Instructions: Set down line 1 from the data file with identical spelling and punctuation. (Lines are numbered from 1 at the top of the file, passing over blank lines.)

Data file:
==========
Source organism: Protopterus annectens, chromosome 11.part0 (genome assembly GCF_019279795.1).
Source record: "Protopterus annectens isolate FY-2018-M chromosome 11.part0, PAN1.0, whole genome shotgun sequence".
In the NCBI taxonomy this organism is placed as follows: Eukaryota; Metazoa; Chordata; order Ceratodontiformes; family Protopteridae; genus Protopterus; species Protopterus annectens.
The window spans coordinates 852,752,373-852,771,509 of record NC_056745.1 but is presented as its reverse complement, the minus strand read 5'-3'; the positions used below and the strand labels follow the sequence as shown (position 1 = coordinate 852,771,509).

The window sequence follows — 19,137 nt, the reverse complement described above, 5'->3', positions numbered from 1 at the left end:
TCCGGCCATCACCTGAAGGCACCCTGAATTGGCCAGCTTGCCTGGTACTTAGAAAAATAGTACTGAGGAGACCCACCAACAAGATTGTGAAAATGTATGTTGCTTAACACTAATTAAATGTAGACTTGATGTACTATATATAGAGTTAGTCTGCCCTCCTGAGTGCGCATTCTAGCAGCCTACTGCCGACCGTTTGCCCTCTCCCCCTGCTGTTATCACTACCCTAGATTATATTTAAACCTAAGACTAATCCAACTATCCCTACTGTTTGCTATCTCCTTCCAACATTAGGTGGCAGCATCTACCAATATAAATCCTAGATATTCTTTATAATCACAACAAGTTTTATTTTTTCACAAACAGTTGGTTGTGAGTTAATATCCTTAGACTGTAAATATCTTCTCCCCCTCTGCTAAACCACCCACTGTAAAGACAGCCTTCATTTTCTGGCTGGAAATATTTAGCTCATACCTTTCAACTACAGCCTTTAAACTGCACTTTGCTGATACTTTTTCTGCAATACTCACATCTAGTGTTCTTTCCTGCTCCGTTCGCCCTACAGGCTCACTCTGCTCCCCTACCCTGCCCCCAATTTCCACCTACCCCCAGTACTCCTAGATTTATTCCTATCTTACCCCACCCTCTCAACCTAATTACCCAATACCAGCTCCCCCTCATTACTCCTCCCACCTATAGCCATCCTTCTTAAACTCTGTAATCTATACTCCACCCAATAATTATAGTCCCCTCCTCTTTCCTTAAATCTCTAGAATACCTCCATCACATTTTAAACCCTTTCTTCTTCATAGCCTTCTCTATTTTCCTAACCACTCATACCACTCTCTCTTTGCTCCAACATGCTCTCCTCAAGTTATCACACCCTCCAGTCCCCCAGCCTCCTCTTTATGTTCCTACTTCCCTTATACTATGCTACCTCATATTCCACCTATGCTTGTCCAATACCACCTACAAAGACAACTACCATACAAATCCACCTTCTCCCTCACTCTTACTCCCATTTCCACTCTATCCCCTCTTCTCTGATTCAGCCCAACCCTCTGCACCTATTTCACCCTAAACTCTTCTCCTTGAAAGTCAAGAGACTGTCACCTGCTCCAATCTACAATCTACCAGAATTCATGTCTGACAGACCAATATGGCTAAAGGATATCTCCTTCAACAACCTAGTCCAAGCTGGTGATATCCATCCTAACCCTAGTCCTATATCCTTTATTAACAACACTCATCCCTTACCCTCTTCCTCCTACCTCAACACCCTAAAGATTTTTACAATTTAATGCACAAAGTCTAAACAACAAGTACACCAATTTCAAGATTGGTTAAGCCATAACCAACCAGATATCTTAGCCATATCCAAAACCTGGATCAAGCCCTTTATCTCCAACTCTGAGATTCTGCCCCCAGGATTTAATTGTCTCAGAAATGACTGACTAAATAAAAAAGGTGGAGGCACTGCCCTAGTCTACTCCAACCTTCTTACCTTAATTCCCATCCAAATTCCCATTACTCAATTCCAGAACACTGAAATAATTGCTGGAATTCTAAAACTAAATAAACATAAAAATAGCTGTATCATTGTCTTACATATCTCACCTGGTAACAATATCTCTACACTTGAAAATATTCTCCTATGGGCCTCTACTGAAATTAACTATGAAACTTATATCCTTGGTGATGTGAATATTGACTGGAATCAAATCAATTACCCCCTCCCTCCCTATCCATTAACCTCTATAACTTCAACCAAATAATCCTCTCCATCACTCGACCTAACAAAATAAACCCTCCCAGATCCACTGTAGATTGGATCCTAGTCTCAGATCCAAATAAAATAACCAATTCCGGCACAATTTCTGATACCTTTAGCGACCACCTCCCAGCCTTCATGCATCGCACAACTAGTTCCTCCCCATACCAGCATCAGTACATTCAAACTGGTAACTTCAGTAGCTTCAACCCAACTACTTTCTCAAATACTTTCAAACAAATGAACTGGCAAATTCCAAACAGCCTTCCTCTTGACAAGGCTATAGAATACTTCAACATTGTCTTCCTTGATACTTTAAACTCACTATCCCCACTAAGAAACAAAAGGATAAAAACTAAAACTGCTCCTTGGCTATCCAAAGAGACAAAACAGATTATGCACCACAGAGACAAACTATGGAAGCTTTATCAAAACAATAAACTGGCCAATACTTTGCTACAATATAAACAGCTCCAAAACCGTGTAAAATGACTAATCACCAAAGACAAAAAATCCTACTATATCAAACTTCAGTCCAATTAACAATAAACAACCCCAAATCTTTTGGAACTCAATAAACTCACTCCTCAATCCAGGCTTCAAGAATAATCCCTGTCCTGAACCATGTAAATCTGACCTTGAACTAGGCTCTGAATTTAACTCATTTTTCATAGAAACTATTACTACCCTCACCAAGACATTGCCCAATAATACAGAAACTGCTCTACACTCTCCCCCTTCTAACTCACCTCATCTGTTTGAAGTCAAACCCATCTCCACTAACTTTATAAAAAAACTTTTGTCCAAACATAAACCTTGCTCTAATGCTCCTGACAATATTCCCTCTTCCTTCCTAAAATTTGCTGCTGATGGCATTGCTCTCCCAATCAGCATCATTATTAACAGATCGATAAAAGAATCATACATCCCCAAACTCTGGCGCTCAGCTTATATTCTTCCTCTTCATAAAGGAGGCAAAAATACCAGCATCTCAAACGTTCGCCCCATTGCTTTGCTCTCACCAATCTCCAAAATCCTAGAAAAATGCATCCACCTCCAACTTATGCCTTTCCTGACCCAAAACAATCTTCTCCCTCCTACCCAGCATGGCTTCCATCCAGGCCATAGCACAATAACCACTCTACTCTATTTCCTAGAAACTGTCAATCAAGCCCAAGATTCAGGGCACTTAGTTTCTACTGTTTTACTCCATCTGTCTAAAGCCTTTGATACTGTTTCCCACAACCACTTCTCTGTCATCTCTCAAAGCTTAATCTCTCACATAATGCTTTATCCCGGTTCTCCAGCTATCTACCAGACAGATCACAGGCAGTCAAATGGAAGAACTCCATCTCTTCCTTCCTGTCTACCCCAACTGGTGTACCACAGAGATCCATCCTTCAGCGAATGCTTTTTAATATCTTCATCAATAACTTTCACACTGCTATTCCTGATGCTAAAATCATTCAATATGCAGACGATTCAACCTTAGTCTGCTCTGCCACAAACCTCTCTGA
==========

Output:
Source organism: Protopterus annectens, chromosome 11.part0 (genome assembly GCF_019279795.1).